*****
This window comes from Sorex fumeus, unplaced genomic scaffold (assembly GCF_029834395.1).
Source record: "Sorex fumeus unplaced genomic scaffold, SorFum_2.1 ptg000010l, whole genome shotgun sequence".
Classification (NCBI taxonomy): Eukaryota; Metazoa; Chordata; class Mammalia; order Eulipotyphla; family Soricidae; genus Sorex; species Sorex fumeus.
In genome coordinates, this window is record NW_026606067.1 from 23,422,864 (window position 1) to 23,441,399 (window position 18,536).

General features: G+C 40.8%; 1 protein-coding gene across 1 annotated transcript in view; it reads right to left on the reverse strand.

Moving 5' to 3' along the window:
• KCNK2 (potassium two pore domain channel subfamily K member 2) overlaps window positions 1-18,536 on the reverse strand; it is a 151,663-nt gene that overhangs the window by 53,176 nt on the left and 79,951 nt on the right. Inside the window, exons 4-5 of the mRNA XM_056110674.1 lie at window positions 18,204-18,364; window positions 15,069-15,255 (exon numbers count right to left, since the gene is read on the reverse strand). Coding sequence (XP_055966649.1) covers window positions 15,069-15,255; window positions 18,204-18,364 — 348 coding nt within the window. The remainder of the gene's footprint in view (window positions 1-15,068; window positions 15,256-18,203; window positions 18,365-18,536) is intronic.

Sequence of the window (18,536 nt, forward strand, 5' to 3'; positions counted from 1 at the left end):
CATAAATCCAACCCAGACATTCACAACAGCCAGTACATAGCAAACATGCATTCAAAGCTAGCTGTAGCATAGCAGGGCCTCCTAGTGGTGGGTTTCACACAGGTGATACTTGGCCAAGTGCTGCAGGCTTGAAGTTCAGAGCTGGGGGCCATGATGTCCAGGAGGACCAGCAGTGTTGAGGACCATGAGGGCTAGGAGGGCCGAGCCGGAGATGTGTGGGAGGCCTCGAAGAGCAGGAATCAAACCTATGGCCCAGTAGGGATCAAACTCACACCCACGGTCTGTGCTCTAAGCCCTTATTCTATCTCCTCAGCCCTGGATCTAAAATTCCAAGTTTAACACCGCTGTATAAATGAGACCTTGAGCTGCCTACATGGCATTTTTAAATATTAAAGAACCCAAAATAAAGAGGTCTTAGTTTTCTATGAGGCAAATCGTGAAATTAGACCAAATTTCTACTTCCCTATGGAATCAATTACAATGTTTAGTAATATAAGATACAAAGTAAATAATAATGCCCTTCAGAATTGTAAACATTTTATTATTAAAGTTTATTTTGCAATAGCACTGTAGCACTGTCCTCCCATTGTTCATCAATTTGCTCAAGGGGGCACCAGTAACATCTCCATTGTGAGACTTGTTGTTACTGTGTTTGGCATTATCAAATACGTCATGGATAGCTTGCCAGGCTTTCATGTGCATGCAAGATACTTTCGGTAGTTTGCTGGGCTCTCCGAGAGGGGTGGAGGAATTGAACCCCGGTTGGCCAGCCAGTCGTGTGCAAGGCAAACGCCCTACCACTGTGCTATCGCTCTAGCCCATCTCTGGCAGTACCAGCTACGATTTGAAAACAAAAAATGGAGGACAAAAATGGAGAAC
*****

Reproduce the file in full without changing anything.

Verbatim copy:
This window comes from Sorex fumeus, unplaced genomic scaffold (assembly GCF_029834395.1).
Source record: "Sorex fumeus unplaced genomic scaffold, SorFum_2.1 ptg000010l, whole genome shotgun sequence".
Classification (NCBI taxonomy): Eukaryota; Metazoa; Chordata; class Mammalia; order Eulipotyphla; family Soricidae; genus Sorex; species Sorex fumeus.
In genome coordinates, this window is record NW_026606067.1 from 23,422,864 (window position 1) to 23,441,399 (window position 18,536).

General features: G+C 40.8%; 1 protein-coding gene across 1 annotated transcript in view; it reads right to left on the reverse strand.

Moving 5' to 3' along the window:
• KCNK2 (potassium two pore domain channel subfamily K member 2) overlaps window positions 1-18,536 on the reverse strand; it is a 151,663-nt gene that overhangs the window by 53,176 nt on the left and 79,951 nt on the right. Inside the window, exons 4-5 of the mRNA XM_056110674.1 lie at window positions 18,204-18,364; window positions 15,069-15,255 (exon numbers count right to left, since the gene is read on the reverse strand). Coding sequence (XP_055966649.1) covers window positions 15,069-15,255; window positions 18,204-18,364 — 348 coding nt within the window. The remainder of the gene's footprint in view (window positions 1-15,068; window positions 15,256-18,203; window positions 18,365-18,536) is intronic.

Sequence of the window (18,536 nt, forward strand, 5' to 3'; positions counted from 1 at the left end):
CATAAATCCAACCCAGACATTCACAACAGCCAGTACATAGCAAACATGCATTCAAAGCTAGCTGTAGCATAGCAGGGCCTCCTAGTGGTGGGTTTCACACAGGTGATACTTGGCCAAGTGCTGCAGGCTTGAAGTTCAGAGCTGGGGGCCATGATGTCCAGGAGGACCAGCAGTGTTGAGGACCATGAGGGCTAGGAGGGCCGAGCCGGAGATGTGTGGGAGGCCTCGAAGAGCAGGAATCAAACCTATGGCCCAGTAGGGATCAAACTCACACCCACGGTCTGTGCTCTAAGCCCTTATTCTATCTCCTCAGCCCTGGATCTAAAATTCCAAGTTTAACACCGCTGTATAAATGAGACCTTGAGCTGCCTACATGGCATTTTTAAATATTAAAGAACCCAAAATAAAGAGGTCTTAGTTTTCTATGAGGCAAATCGTGAAATTAGACCAAATTTCTACTTCCCTATGGAATCAATTACAATGTTTAGTAATATAAGATACAAAGTAAATAATAATGCCCTTCAGAATTGTAAACATTTTATTATTAAAGTTTATTTTGCAATAGCACTGTAGCACTGTCCTCCCATTGTTCATCAATTTGCTCAAGGGGGCACCAGTAACATCTCCATTGTGAGACTTGTTGTTACTGTGTTTGGCATTATCAAATACGTCATGGATAGCTTGCCAGGCTTTCATGTGCATGCAAGATACTTTCGGTAGTTTGCTGGGCTCTCCGAGAGGGGTGGAGGAATTGAACCCCGGTTGGCCAGCCAGTCGTGTGCAAGGCAAACGCCCTACCACTGTGCTATCGCTCTAGCCCATCTCTGGCAGTACCAGCTACGATTTGAAAACAAAAAATGGAGGACAAAAATGGAGAAC